In general it is assumed that the energy that is required to produce a certain type of food is a good surrogate for the total environmental burden of food products. I scanned some studies to compare fish and meat (such as poultry, pork and beef) products, however there seems not to be a common consensus:
Energy use for fish (cod and plaice) is higher than for meat (pork, chicken, beef) though the impact on global warming for fish is roughly the same as for pork and chicken. Beef is worse. 
Chicken performs better than filleted fish (salmon from aquaculture and cod) in terms of energy consumption. 
Meat from fish has lower energy requirements than poultry and pork (Data from mid 1990s in the Netherlands).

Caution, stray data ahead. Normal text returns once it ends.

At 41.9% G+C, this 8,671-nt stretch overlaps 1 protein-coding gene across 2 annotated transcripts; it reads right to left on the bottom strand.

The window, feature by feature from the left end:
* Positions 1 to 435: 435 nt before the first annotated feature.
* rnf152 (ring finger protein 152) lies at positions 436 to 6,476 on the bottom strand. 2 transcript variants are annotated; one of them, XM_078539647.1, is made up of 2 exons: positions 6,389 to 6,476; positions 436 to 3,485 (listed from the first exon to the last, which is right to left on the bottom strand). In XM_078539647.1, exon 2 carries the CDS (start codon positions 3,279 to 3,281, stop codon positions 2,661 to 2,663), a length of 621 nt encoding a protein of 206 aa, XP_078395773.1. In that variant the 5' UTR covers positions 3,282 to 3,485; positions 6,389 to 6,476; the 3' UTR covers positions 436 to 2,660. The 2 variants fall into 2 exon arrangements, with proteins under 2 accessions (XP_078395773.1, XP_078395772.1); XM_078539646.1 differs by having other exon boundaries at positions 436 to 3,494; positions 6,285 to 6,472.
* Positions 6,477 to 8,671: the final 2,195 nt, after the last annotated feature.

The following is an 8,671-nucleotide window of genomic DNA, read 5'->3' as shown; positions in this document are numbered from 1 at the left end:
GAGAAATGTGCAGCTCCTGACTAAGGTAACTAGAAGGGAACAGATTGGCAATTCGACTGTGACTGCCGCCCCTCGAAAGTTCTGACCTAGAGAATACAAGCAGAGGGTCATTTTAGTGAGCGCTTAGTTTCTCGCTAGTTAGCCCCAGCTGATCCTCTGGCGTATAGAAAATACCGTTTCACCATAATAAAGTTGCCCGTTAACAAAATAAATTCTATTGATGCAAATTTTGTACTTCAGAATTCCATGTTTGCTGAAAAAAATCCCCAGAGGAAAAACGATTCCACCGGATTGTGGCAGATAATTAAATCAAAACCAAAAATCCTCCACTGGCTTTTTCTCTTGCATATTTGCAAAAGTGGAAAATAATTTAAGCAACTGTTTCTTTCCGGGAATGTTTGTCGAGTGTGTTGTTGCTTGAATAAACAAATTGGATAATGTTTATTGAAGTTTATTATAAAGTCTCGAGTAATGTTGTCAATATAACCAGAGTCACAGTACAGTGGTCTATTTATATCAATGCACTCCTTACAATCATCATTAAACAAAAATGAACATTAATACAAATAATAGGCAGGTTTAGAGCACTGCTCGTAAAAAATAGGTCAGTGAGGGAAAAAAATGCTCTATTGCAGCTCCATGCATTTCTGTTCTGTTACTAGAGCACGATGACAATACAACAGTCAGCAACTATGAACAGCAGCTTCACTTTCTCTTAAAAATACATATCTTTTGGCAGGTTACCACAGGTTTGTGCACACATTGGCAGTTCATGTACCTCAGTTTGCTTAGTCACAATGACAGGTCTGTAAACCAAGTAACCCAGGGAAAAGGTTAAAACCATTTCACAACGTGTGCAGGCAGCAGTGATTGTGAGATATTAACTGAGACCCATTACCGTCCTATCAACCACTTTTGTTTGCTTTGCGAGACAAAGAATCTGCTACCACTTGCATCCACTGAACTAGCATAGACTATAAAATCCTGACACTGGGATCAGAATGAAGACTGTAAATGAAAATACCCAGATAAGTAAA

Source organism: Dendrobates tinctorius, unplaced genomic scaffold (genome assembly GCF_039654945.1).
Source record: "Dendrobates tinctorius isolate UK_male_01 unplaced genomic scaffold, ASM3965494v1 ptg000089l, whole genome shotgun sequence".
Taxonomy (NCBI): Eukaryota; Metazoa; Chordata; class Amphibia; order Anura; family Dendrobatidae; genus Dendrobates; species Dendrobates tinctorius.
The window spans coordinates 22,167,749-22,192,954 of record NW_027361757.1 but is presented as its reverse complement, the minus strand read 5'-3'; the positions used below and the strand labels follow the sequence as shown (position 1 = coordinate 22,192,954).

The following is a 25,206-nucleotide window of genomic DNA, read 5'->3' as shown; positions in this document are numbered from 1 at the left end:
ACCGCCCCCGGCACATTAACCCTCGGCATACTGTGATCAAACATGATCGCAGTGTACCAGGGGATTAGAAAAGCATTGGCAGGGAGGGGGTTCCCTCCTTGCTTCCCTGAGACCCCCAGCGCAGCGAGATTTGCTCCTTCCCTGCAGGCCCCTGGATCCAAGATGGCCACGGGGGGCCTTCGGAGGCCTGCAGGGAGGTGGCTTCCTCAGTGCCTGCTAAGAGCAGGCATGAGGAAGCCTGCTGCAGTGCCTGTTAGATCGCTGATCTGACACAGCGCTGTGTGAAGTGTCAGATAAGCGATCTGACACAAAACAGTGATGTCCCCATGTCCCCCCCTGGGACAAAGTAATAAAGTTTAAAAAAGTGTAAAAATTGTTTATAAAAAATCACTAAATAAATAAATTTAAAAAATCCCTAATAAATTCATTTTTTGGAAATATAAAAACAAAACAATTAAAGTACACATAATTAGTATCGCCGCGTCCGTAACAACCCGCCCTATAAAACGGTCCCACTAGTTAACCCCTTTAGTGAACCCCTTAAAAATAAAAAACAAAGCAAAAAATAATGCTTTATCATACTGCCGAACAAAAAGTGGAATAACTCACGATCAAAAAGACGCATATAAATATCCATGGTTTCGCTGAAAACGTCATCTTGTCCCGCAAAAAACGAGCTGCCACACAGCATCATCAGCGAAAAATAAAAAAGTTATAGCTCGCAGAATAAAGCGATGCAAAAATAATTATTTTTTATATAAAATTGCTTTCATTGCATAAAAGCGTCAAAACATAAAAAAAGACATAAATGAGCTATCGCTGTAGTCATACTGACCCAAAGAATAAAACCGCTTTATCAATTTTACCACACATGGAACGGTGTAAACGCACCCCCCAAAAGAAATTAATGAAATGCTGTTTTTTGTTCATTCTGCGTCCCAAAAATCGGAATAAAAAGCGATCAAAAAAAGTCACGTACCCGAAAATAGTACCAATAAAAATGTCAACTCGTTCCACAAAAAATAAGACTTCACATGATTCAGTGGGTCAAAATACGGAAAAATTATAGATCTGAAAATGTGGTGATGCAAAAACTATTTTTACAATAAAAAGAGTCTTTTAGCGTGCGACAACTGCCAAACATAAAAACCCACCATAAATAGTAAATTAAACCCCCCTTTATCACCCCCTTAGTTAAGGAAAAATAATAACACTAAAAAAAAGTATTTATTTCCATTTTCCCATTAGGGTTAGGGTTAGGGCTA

Red meat causes around 150% of the greenhouse gas contributions compared to chicken and fish (focused on USA). 
While the first two studies compare only a small range of products the other two are localised (and study  is probably outdated). Are there more general studies or a consensus that I am not aware of?
Which food product chains require more energy? Fish or meat?
 Burg SWK van den, Taal C, de Boer IJM, Bakker T, Viets TC (2012): Environmental performance of wild-caught North Sea whitefish - A comparison with aquaculture and animal husbandry using LCA.
 Ellingsen H, Aanondsen SA (2006): Environmental impacts of wild caught cod and farmed salmon - A comparison with chicken. Int. J. Life Cycle Assess. 11, 60–65.
 Dutilh CE, Kramer KJ (2000). Energy consumption in the food chain - Comparing alternative options in food production and consumption. Ambio J. Hum. Environ. 29, 98–101.
 Weber CL & Matthews HS (2008): Food-Miles and the relative climate impacts of food choices in the United States. Environ. Sci. Technol. 42, 3508–3513.